With all of that data, an oncologist can figure out the best way to treat. The main point of the article is to offer "an algorithm" for determining treatment, which I have copied below:

There are four factors to deal with: whether the patient is showing symptoms or isn't, and whether the patient has high or low tumor burden.

From there, the article goes through the four possible combinations of those factors, and why one would choose one treatment option over another. For example, a patient who isn't showing any symptoms but has high tumor burden basically has tow choices: watch and wait, or Rituxan + chemo, with or without Rituxan Maintenance.  Watching and waiting might be appropriate if they are on the very low end of the GELF scale, with tumor burden that barely qualifies as "high." But, given the risks that come with high tumor burden, most patients in this group will need treatment. The R-chemo can be given in several ways (CHOP, CVP, or Bendamustine), and maintenance might result in longer times until the next treatment (Progression Free Survival), but it also comes with greater cost, more side effects, and more time commitment for the patient.

In some ways, the article is kind of a narrative form of the NCCN Guidelines for treating Follicular Lymphoma. The "refinement" is providing more detail about why an oncologist might make certain (limited) choices.

But those choices are limited -- the choices laid out are watching and waiting, straight Rituxan, R-chemo, and maybe maintenance. For an article that says there are lots of options out there, it doesn't give too many of them. Even the NCCN guidelines for patients mentions at least a couple of other options: RadioImmunoTherapy and R-Squared (Rituxan + Revlimid).

And I guess this makes sense, thinking about who it is written for: general clinical oncologists who aren't specialists, who are dealing with patients that have one of about 50 different cancers. I get that. They want to do right by every one of their patients, and they don't have time to get into deep study for all 50 of them. This algorithm makes the choices easy, and it's based on what we know has worked in the past. No one is going to go wrong by using it. These treatments have helped a whole bunch of us already.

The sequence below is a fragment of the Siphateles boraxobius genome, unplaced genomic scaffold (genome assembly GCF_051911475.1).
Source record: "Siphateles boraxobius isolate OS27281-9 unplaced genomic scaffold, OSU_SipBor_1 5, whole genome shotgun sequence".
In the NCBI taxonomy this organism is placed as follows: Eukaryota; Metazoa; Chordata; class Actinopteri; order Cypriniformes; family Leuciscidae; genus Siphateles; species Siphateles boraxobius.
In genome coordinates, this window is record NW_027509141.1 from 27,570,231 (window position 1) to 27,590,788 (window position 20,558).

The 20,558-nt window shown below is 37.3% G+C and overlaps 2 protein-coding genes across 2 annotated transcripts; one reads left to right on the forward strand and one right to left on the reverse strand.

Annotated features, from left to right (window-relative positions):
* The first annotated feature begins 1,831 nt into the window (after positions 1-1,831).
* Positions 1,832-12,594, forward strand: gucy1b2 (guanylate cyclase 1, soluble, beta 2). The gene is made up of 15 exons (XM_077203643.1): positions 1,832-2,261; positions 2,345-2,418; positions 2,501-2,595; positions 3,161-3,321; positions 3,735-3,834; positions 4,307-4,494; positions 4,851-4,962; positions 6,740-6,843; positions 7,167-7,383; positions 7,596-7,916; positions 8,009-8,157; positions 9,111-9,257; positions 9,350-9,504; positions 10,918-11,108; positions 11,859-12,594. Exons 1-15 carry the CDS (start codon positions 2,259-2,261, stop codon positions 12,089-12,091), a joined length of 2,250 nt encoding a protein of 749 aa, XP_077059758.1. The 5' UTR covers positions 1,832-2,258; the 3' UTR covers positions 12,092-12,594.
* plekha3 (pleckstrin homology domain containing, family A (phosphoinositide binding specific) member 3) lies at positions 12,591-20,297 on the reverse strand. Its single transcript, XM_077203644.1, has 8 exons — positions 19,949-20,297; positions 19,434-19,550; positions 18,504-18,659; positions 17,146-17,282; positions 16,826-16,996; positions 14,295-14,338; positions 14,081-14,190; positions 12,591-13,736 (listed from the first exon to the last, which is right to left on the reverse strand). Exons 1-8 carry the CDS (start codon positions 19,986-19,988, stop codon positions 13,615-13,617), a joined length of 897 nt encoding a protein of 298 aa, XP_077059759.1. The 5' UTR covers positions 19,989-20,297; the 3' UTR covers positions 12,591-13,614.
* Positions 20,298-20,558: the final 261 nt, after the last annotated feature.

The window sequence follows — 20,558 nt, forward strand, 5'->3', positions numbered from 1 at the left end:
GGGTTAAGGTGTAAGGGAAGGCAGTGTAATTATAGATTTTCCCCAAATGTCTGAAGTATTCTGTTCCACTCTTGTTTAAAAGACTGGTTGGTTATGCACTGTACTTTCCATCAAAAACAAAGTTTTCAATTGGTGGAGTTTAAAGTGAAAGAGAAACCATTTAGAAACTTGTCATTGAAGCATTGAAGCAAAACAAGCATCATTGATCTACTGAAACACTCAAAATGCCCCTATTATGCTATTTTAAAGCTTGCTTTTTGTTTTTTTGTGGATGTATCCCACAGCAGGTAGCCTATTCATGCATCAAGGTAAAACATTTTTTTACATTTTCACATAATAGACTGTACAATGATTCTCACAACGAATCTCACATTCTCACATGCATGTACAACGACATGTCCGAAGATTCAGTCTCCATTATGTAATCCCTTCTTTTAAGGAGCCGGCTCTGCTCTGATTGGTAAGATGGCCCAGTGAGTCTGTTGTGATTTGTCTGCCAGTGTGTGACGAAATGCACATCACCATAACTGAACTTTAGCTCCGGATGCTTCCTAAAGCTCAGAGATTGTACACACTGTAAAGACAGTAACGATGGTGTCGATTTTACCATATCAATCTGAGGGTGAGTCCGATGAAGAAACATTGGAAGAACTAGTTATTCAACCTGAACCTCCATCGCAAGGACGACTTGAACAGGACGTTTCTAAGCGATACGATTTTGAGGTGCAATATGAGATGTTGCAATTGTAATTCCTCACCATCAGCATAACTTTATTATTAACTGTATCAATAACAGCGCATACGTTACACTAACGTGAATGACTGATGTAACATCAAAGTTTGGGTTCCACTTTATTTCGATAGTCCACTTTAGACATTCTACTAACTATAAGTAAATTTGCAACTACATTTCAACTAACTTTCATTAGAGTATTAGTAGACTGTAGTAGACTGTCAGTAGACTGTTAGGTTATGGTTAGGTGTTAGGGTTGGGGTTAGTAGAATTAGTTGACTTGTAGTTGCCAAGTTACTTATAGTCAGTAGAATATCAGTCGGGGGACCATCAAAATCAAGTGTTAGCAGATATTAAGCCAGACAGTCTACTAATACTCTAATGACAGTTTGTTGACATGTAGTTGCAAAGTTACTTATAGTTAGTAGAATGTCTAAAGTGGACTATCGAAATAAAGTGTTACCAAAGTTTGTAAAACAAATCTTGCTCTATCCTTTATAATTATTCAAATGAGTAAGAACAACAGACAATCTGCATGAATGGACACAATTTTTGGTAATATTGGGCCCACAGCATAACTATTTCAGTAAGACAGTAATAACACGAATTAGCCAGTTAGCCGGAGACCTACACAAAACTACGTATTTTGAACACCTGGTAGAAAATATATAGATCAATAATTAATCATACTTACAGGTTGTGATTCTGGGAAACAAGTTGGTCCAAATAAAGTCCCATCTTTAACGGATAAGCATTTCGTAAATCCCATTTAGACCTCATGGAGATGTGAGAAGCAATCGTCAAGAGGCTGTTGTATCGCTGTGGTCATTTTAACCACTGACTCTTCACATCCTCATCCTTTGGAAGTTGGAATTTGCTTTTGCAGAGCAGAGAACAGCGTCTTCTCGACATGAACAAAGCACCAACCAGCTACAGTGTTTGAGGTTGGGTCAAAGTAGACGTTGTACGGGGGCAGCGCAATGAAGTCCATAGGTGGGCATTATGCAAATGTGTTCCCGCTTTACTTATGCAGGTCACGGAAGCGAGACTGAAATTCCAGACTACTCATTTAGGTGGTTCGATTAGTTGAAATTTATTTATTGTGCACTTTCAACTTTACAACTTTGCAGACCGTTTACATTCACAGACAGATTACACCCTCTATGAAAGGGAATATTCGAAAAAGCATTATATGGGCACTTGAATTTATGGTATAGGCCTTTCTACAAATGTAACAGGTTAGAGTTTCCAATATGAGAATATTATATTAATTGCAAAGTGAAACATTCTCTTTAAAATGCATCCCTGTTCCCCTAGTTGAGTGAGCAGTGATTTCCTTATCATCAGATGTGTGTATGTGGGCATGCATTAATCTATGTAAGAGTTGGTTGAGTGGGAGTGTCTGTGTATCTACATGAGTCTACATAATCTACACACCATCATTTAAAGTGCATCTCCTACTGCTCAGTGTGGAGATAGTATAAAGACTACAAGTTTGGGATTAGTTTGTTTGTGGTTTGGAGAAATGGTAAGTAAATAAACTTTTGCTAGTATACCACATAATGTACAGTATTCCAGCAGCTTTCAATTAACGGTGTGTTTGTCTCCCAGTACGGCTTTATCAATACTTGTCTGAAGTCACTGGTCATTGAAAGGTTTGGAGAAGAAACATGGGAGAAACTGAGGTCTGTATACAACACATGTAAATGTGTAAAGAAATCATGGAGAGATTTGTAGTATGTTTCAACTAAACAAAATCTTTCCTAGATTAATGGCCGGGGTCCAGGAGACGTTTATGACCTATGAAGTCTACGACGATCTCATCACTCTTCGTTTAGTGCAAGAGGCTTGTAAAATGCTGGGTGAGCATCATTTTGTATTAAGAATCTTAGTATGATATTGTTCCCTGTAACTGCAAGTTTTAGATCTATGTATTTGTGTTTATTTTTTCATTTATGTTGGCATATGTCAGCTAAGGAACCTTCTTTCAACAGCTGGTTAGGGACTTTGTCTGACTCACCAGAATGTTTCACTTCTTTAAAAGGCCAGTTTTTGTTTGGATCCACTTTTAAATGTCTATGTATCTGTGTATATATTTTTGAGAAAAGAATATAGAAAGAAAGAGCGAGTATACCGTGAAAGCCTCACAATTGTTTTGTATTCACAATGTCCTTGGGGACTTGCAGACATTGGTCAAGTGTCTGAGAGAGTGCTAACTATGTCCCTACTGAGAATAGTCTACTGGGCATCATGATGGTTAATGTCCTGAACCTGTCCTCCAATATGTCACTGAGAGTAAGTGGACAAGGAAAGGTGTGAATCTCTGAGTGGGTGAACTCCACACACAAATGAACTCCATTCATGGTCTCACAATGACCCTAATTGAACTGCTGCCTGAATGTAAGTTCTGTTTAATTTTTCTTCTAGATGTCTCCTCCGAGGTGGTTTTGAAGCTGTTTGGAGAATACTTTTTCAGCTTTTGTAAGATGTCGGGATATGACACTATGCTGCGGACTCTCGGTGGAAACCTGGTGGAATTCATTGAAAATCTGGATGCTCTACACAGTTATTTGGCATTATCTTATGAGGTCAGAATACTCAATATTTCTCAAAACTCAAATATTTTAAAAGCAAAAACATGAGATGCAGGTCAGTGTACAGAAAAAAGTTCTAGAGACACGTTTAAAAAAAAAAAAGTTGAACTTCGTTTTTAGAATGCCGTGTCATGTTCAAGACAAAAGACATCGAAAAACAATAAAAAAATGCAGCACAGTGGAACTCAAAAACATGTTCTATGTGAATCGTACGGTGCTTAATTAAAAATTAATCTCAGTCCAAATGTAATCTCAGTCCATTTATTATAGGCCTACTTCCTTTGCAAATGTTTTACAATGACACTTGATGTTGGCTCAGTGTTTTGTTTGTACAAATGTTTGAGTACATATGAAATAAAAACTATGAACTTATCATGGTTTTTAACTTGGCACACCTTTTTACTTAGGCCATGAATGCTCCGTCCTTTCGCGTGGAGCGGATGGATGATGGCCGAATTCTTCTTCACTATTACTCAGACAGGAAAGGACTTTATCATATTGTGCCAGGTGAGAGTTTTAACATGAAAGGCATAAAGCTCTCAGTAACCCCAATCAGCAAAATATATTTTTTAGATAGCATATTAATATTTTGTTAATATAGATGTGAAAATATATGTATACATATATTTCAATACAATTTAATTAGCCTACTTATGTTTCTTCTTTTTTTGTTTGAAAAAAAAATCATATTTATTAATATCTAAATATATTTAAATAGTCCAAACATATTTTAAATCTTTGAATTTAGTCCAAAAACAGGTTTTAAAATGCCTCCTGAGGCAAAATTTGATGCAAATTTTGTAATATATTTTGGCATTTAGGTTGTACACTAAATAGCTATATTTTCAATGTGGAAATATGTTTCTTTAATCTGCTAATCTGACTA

(But I still like to see more choices.)

I will give them credit for one "refinement," something that very few articles like this recognize -- patient emotion. Most attempts to lay out treatment options are based on clinical trial results -- the higher the percentage of responses, the higher the recommendation for using that treatment. But that's only part of the story. I've said it before, and I'll keep saying it -- Follicular Lymphoma is an emotional disease as much as a physical disease. Going just by the numbers, watch and wait is a great strategy for patients with no symptoms and low tumor burden. But if it means increased anxiety, it might not be the best choice. Most articles on treatment options don't mention that.

But this one does. In their opening, they say "When making therapeutic decisions in FL, it is crucial for practitioners to assess a number of patient-specific factors including age, disease burden, comorbidities, and coping style."  I love that they recognize patient emotion as a factor.

And for me, that makes up for the limited choices that they offer. If an oncologist reads this, and they get the emphasis on patients' emotional needs, that's huge. I like to think that any oncologist would keep an eye out for how a patient is reacting emotionally, but I know from experience that it's not always the case.

It's nice to get a glimpse into how oncologists might think when they consider how to treat us. We can help with one more refinement -- being honest about how we feel at the time, and demanding that they understand it.